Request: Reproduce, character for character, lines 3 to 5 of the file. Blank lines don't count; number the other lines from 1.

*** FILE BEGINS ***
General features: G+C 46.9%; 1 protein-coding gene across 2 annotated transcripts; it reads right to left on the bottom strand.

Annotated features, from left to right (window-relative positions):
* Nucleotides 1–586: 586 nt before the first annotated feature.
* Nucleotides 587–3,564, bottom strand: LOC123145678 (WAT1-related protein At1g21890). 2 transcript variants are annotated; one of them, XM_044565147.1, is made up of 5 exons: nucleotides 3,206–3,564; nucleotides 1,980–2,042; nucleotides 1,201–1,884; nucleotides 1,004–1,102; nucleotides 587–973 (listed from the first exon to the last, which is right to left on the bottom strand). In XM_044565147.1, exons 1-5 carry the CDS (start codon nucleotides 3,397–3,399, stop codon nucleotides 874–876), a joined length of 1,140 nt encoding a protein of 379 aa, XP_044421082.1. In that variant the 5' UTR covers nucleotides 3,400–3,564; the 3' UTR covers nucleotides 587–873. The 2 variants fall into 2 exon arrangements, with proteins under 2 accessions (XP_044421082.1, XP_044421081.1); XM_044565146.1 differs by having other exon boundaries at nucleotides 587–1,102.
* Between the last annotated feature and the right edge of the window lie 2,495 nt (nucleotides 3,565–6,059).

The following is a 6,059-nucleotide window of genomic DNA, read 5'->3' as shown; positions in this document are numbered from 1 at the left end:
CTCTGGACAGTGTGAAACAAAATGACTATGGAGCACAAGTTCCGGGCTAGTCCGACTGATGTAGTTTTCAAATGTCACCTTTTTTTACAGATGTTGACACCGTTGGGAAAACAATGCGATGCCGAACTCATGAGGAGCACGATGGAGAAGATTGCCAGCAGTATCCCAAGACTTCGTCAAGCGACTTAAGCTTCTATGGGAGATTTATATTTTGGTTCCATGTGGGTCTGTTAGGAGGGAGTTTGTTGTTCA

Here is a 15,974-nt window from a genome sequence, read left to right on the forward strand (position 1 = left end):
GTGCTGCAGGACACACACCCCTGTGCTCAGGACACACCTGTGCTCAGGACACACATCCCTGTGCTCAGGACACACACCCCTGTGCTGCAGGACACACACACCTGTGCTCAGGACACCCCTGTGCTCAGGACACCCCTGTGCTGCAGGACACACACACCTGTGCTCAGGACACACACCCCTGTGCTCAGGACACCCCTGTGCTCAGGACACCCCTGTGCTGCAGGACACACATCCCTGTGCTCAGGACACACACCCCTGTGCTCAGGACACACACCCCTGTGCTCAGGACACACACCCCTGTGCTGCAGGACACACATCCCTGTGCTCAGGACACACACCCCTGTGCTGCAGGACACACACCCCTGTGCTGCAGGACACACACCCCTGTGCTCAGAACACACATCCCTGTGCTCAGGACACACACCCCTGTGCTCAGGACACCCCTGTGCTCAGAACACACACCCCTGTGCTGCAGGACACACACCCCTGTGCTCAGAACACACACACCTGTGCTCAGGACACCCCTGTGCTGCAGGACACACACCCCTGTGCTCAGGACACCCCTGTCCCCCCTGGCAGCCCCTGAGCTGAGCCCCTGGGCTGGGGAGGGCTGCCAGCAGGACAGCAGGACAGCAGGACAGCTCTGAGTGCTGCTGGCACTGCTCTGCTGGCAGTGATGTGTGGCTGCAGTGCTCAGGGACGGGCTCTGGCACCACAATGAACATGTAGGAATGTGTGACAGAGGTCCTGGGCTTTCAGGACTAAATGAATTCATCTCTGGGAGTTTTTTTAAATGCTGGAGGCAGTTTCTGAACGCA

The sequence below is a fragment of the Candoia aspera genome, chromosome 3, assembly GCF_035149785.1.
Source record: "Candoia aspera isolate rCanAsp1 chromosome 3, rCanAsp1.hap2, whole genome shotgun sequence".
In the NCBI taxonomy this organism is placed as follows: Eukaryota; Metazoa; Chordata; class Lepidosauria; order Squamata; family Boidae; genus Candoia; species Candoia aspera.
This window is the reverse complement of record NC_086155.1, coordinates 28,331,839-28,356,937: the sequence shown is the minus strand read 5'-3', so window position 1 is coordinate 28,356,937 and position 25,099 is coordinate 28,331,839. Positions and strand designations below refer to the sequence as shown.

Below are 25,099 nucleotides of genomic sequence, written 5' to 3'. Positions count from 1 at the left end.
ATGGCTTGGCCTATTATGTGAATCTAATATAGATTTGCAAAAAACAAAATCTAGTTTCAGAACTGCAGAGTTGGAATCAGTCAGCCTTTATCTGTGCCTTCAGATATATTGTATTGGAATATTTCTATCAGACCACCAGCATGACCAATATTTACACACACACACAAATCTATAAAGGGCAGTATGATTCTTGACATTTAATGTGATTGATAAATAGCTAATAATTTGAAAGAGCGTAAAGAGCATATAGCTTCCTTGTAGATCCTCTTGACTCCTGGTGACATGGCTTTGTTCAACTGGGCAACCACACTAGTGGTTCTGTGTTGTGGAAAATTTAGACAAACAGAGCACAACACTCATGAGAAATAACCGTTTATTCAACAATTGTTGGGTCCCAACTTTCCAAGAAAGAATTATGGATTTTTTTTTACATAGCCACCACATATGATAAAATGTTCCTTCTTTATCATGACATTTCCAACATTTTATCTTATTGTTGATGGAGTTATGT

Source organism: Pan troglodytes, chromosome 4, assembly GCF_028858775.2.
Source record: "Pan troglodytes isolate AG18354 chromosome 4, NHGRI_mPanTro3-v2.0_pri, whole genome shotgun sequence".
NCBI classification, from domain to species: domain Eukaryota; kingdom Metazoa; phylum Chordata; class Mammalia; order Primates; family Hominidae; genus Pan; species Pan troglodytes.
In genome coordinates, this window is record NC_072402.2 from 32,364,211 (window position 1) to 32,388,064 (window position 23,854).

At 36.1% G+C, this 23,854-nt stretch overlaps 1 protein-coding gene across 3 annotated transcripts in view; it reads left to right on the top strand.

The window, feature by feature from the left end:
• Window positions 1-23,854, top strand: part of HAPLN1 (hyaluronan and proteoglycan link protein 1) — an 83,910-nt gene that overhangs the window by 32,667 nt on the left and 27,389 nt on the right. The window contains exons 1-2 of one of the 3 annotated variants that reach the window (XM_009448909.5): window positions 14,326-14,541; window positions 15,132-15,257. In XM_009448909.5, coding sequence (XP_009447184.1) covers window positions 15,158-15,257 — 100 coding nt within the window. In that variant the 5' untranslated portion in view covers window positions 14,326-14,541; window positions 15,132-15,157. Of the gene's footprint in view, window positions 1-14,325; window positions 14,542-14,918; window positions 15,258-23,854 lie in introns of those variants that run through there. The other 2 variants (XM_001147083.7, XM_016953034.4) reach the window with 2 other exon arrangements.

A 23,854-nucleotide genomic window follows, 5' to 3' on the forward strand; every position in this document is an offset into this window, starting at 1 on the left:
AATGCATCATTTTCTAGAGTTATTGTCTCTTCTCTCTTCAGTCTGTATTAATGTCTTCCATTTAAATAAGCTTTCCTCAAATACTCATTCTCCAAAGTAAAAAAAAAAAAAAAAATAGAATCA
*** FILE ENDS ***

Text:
* Nucleotides 1–586: 586 nt before the first annotated feature.
* Nucleotides 587–3,564, bottom strand: LOC123145678 (WAT1-related protein At1g21890). 2 transcript variants are annotated; one of them, XM_044565147.1, is made up of 5 exons: nucleotides 3,206–3,564; nucleotides 1,980–2,042; nucleotides 1,201–1,884; nucleotides 1,004–1,102; nucleotides 587–973 (listed from the first exon to the last, which is right to left on the bottom strand). In XM_044565147.1, exons 1-5 carry the CDS (start codon nucleotides 3,397–3,399, stop codon nucleotides 874–876), a joined length of 1,140 nt encoding a protein of 379 aa, XP_044421082.1. In that variant the 5' UTR covers nucleotides 3,400–3,564; the 3' UTR covers nucleotides 587–873. The 2 variants fall into 2 exon arrangements, with proteins under 2 accessions (XP_044421082.1, XP_044421081.1); XM_044565146.1 differs by having other exon boundaries at nucleotides 587–1,102.
* Between the last annotated feature and the right edge of the window lie 2,495 nt (nucleotides 3,565–6,059).